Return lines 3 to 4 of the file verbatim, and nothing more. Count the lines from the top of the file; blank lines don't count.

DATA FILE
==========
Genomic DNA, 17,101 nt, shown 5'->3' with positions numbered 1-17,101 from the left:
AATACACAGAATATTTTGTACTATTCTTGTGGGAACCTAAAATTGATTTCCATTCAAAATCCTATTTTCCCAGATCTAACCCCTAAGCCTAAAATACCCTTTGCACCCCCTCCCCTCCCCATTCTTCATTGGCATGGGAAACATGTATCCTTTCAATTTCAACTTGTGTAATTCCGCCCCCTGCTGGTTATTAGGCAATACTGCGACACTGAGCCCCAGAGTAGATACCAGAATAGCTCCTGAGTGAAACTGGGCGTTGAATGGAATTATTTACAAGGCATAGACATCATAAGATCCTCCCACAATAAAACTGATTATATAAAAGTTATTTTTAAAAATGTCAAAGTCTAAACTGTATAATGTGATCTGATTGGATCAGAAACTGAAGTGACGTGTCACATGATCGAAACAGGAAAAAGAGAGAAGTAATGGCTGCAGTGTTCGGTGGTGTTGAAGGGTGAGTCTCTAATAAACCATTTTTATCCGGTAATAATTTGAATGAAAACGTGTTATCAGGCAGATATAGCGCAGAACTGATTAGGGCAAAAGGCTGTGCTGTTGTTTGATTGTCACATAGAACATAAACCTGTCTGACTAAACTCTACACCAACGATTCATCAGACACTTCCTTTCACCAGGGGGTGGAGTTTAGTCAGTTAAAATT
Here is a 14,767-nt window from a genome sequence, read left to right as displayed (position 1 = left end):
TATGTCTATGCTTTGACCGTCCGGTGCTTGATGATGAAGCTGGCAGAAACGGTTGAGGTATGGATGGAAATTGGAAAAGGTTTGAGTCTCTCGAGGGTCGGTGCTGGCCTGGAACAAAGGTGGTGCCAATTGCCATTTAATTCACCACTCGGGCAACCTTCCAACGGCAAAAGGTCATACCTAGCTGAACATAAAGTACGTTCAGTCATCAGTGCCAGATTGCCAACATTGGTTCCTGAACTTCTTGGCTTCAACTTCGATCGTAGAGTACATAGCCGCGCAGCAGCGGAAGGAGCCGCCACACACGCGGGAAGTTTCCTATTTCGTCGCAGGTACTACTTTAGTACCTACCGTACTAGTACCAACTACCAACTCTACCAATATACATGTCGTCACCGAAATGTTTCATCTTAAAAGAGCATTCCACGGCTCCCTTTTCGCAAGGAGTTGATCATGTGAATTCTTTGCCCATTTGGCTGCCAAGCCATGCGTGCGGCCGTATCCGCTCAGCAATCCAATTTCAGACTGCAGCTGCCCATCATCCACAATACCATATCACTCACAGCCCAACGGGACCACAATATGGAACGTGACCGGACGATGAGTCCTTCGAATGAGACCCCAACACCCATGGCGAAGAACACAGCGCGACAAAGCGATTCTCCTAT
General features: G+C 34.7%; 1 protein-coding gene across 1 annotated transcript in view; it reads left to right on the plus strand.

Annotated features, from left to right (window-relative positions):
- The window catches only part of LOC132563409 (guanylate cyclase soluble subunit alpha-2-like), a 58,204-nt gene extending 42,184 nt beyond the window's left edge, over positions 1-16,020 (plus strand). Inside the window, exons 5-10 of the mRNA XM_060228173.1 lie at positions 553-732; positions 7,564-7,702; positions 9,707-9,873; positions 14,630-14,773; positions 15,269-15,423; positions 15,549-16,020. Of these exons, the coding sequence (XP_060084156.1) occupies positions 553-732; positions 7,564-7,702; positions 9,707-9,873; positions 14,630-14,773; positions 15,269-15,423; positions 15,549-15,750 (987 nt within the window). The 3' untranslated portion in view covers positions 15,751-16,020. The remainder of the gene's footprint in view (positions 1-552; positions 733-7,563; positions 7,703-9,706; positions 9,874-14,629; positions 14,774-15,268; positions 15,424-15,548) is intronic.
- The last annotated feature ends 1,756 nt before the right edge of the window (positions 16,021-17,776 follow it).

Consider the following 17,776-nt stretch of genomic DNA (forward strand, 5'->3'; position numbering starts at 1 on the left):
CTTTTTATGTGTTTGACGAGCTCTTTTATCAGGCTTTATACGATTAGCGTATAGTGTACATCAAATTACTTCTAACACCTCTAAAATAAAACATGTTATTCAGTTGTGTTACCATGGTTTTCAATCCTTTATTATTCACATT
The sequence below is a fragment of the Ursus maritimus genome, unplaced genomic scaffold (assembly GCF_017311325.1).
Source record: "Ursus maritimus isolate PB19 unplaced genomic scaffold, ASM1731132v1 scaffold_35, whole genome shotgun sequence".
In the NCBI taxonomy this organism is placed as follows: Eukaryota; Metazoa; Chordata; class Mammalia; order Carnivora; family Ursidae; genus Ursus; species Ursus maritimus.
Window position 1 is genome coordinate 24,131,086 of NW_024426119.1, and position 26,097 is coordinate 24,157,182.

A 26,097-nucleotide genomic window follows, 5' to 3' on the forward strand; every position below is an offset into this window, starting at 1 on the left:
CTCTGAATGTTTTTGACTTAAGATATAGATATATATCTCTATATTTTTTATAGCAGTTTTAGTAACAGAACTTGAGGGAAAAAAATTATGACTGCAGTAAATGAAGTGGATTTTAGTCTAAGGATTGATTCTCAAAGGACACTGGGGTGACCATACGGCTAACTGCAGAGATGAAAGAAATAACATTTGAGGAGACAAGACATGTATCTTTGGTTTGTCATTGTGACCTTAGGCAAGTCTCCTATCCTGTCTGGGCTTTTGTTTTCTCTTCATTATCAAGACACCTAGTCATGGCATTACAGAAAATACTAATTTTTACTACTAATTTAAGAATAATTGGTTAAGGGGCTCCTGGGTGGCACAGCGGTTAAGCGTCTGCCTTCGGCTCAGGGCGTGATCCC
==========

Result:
Here is a 14,767-nt window from a genome sequence, read left to right as displayed (position 1 = left end):
TATGTCTATGCTTTGACCGTCCGGTGCTTGATGATGAAGCTGGCAGAAACGGTTGAGGTATGGATGGAAATTGGAAAAGGTTTGAGTCTCTCGAGGGTCGGTGCTGGCCTGGAACAAAGGTGGTGCCAATTGCCATTTAATTCACCACTCGGGCAACCTTCCAACGGCAAAAGGTCATACCTAGCTGAACATAAAGTACGTTCAGTCATCAGTGCCAGATTGCCAACATTGGTTCCTGAACTTCTTGGCTTCAACTTCGATCGTAGAGTACATAGCCGCGCAGCAGCGGAAGGAGCCGCCACACACGCGGGAAGTTTCCTATTTCGTCGCAGGTACTACTTTAGTACCTACCGTACTAGTACCAACTACCAACTCTACCAATATACATGTCGTCACCGAAATGTTTCATCTTAAAAGAGCATTCCACGGCTCCCTTTTCGCAAGGAGTTGATCATGTGAATTCTTTGCCCATTTGGCTGCCAAGCCATGCGTGCGGCCGTATCCGCTCAGCAATCCAATTTCAGACTGCAGCTGCCCATCATCCACAATACCATATCACTCACAGCCCAACGGGACCACAATATGGAACGTGACCGGACGATGAGTCCTTCGAATGAGACCCCAACACCCATGGCGAAGAACACAGCGCGACAAAGCGATTCTCCTAT